01/09/2009, 21 50.6'N:105 52.9'W, Isla Isabela
We left Marina Mazatlan early due to a minus tide expected by noon. Having bounced over the bar on the way in, Rina was in no mood to repeat that adventure. Unfortunately, this meant that at normal cruising speeds we would arrive at Isla Isabela, a nature preserve with rare birds like Blue Footed Boobies, in the middle of the night. To kill time we headed for the main Mazatlan port, where there is a small anchorage for cruisers, and prepared to eat a light breakfast. We hung out for a couple of hours before heading out, just as the wind began to build from the Northwest. After an hour, we were seeing a consistent 10-12 knots so we (I) decided I wanted to put the spinnaker out. It's "I" because Rina has learned from her new cruising friends that few of the wives like running with a chute. Darn, I almost had her convinced. I rigged the whole thing and launched it and boat speed went up to 6-7 knots. We spent the next 4-5 hours surfing down the north swells. picture per fect sailing.
Rina made it clear she did not want to run the chute after dark and I reluctantly agreed. Just as we (I) began to take it down, winds gusted to 18-20, leading to another farcical dousing session, with my butt bouncing off the foredeck several times before I wrestled the sail in. Rina begrudgingly assisted with the spinnaker halyard, otherwise I would still be hanging off the clew trying to stuff the sail into its bag. I'm going to have to put some lanyards on the tackline shackles to make it easier to blow the sail, which will release more air pressure and make it easier to douse (yes, we blew the spinnaker sheets). .Duly added to the growing list of little boat projects.
I came back to the scene you see above, a classic picture of the cruisers cockpit. I'm sure some purists out there will scoff at the seeming disarray, but I'll tell you, the picture tells a story, at least for those who have spent entire days at a time in their cockpit. Of course, 30 minutes later it was much tidier, but that's no fun! So here's the game. Name all the stuff you see in the picture and explain why it's there. You sharp eyed lurkers out there will get most of it I'm sure. yea, that's you Corey, Phillip, Larry, SJ, Doug, Gene, Melanie, Karen, Mom, Devin, Stark. Leave a comment on the blog telling us what you see and why it's there.At the end of a week I'll explain it all. A week's passage on Follow You Follow Me to the winner! (see small print for prize rules ;-}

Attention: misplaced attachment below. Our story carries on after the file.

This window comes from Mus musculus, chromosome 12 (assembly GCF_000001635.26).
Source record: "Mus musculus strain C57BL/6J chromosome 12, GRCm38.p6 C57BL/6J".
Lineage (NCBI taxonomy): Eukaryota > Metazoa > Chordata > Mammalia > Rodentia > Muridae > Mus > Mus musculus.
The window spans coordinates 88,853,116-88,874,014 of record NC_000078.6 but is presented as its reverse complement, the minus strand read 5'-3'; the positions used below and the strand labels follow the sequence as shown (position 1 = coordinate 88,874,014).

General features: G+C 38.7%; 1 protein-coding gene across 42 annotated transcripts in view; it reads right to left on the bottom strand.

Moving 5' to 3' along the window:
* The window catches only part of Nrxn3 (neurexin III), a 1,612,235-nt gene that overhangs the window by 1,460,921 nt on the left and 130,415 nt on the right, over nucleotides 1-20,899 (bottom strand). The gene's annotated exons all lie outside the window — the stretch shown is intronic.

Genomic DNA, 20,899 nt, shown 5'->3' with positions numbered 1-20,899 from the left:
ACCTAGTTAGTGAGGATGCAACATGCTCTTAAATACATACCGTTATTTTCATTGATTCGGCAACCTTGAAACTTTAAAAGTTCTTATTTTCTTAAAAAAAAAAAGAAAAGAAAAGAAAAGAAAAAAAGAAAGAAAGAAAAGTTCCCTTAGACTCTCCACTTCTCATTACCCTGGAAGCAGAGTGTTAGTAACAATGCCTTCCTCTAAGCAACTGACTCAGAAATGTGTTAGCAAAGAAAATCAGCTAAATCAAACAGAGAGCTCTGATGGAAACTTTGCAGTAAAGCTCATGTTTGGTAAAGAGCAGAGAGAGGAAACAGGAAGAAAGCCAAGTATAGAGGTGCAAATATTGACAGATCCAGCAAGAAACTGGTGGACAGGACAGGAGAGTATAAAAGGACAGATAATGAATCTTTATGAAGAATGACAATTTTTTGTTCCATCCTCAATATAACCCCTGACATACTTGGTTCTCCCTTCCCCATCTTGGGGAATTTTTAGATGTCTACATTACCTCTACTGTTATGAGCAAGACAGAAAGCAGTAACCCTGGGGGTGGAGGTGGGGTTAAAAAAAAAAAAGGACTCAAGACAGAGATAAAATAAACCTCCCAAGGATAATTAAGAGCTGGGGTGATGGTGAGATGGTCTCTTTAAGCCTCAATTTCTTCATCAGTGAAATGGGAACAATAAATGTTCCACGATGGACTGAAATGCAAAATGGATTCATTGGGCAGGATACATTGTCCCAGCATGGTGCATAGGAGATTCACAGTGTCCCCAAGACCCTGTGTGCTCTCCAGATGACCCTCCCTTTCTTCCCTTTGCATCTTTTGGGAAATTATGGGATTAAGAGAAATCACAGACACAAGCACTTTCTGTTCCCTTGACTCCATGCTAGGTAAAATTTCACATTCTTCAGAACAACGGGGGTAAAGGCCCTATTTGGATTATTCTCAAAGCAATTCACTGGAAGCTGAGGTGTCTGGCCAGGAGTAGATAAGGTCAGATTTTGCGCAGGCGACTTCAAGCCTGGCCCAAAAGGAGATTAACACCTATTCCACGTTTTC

Anyway, because we made such great time, we actually had to slow the boat down overnight so we would get into the anchorage at dawn. We pulled the jib in and de-tuned the main to get us down to about 4 knots and pointed the boat to the Southeast to ride the swells comfortably. What a strange feeling, trying to make the boat go slower! Rina made awesome Ceviche for dinner from octopus and shrimp we got in Mazatlan and we traded 3 hour shifts until 5am, when we turned on the engine and headed towards the anchorage due to decreasing winds. The anchorage here is known as an anchor eater due to the underwater rock formations so we rigged a trip line and marker buoy to the head of the anchor and set it in about 40 feet of water. Just as the anchor sets, I notice that my trip line is about 100 ft, meaning the polypropylene line floats on the surface for about 60 ft. Hmmmm, that could be a problem. Forget it, time for a nap.
After 2 hours of wonderful catch up sleep Rina mentions that the panga fishermen are playing chicken with the anchor marker line. I watch as two more come blasting out of the fishing camp within 5 feet of my marker and exposed line. Oops, guess I shoulda made that line taut so it didn't present an unseen target. I jumped in the dink and pulled in all the slack line, hopefully presenting less of a target to the pangas, who have a reputation for running into cruising boats, dinks, and each other all the time.
Rina's down for her catch-up nap, and I'm going to hang out in that cockpit some more, this time watching the gray whales breaching and flapping their flippers on the water not 300 yards away from us. Amazing.
Justin and Dalia spent all day pulling old artwork off their stern as they get ready to rename their boat. Similar to our experience in Santa Cruz earlier this year, they spent 2 hours at the graphics place in front of a computer just staring at different fonts. Dalia spent 3 hours holding the dink steady so Justin could pull off the old wood, fill the holes and recondition the stern.
We leave this morning for point south, hoping to ride the remaining wind from the recent norther to Isla Isabela today.